After a long illness, the last surviving artisan of Xam singing in Vietnam--85-year-old Ha Thi Cau, died in her private home on March 3, and will be buried in her homeland in Yen Mo District in the northern province of Ninh Binh on March 5.
|Doyenne Ha Thi Cau performing a Xam song|
Ha Thi Cau (also known as Ha Thi Nam) was born in 1917 to a family in Y Yen District in Nam Dinh Province that has seen Xam singing for three generations.
Xam singing is a type of Vietnamese folk music which was popular in the North of Vietnam and generally performed by blind artists who wandered from town to town to earn their living by singing.
The melodies of Xam are borrowed from different types of Vietnamese folk music and themes of Xam songs are often drawn from popular stories, poems and legends of Vietnam.
In singing Xam, the artists often play a monochord instrument or Erhu as a self-accompaniment. Sometimes they form a band in which one artist sings while others play traditional instruments.
As a child, Ha Thi Cau moved with her family to Quang Phuc Town in Yen Phong Commune of Yen Mo District in Ninh Binh Province, and wandered the countryside markets and Hanoi with her parents performing Xam to earn a living. Losing her father at a young age, she and her mother joined the Xam troupe of Master Chanh Truong Mau, who owned six troupes at that time.
She married Chanh Truong Mau later, to become his eighteenth wife and had seven children, four of whom died of smallpox.
Since 1977, she took part in many national cultural festivals and won various awards as she was the only doyenne in Vietnam who was able to perform most of the Xam melodies. She was in charge of organizing a cultural program to celebrate the success of the Fifth National Party Conference in 1981.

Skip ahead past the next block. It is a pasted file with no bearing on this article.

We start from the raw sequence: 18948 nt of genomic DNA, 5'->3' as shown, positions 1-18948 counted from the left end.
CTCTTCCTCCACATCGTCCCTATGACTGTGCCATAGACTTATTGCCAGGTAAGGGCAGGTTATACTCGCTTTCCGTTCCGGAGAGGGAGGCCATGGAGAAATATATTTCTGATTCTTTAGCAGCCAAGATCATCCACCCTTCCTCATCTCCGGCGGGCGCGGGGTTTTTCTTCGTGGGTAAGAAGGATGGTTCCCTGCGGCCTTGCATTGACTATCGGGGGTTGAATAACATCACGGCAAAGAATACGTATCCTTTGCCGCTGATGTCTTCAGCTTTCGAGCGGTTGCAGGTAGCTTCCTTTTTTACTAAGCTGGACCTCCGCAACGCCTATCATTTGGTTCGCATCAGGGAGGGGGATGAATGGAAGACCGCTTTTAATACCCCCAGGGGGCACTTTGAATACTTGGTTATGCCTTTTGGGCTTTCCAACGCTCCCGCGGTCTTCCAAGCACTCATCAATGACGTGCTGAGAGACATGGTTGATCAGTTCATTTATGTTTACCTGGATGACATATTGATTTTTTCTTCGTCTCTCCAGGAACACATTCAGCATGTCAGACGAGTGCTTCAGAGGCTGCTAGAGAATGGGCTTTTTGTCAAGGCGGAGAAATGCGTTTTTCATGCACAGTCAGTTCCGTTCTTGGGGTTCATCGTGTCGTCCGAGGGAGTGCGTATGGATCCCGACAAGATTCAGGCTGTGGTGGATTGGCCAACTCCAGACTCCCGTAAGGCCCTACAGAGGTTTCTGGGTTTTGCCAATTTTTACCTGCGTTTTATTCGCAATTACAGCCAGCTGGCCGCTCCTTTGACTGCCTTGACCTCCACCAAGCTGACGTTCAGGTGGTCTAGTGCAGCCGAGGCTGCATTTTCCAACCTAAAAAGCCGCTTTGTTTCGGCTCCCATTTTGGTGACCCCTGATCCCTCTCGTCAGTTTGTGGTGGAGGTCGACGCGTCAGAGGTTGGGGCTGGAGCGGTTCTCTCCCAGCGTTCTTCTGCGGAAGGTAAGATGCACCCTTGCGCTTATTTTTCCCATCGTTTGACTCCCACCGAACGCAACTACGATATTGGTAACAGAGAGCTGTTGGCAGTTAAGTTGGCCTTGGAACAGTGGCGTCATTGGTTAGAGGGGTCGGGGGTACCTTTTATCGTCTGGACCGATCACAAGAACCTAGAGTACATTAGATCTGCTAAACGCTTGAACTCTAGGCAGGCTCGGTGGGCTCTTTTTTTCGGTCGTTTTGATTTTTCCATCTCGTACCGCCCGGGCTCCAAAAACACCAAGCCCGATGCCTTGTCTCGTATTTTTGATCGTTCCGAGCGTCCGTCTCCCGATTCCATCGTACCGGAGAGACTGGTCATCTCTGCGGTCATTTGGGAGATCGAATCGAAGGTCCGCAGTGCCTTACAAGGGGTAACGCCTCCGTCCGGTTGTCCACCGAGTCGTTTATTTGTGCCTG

Ha Thi Cau received a commendation from Voice of Vietnam in 1998 and the special award ‘Ninh Binh Cheo Artisan’ at the Cheo Festival that year. In 2004, she was given the title ‘Vietnamese Folklorist’ by the Association of Vietnamese Folklorists and the title ‘Outstanding Artist of Vietnam’ by the government. She also received the Dao Tan Award in 2008 for her valuable contribution in preserving Xam singing.
According to Prof. Hoang Chuong, director of the Center for Preservation and Promotion of National Culture, it was not easy to book the singer, who often did not have the strength to last through an entire performance. At her last performance in January 2012 at the Xam Ha Thanh Club, she replayed the song that brought her fame--‘Theo Dang Tron Doi’ (Following the Party to Eternity).
Her life story has been made into a documentary called ‘Xam Do’ (Red Xam), directed by Luong Dinh Dung.
Due to her severe ailment, she was not able to recognize many people since the beginning of 2013. Many of her students came to visit her, but could not talk to her anymore.
According to Director Dung, towards the end she only opened her eyes for a very short time, saying something softly which could not be heard, and then lapsed into unconsciousness. In spite of effort of many doctors, she passed away at 12.30pm on March 3 at her home.
Even though she was a renowned artist, she still led a frugal life till her last day, living with her daughter’s family. Director Dung commented that she had led a frugal yet devoted life. Living on mercies of others since young, she had never stopped loving Xam singing and her task of teaching Xam to the younger generations, said Dung. Even on the last day of her life, she still worried about who would continue her task of teaching Xam melodies.
Since her death on March 3, her students and relatives have continued to pay there respects to her and escorted her to the graveyard in Yen Mo District of Ninh Binh Province.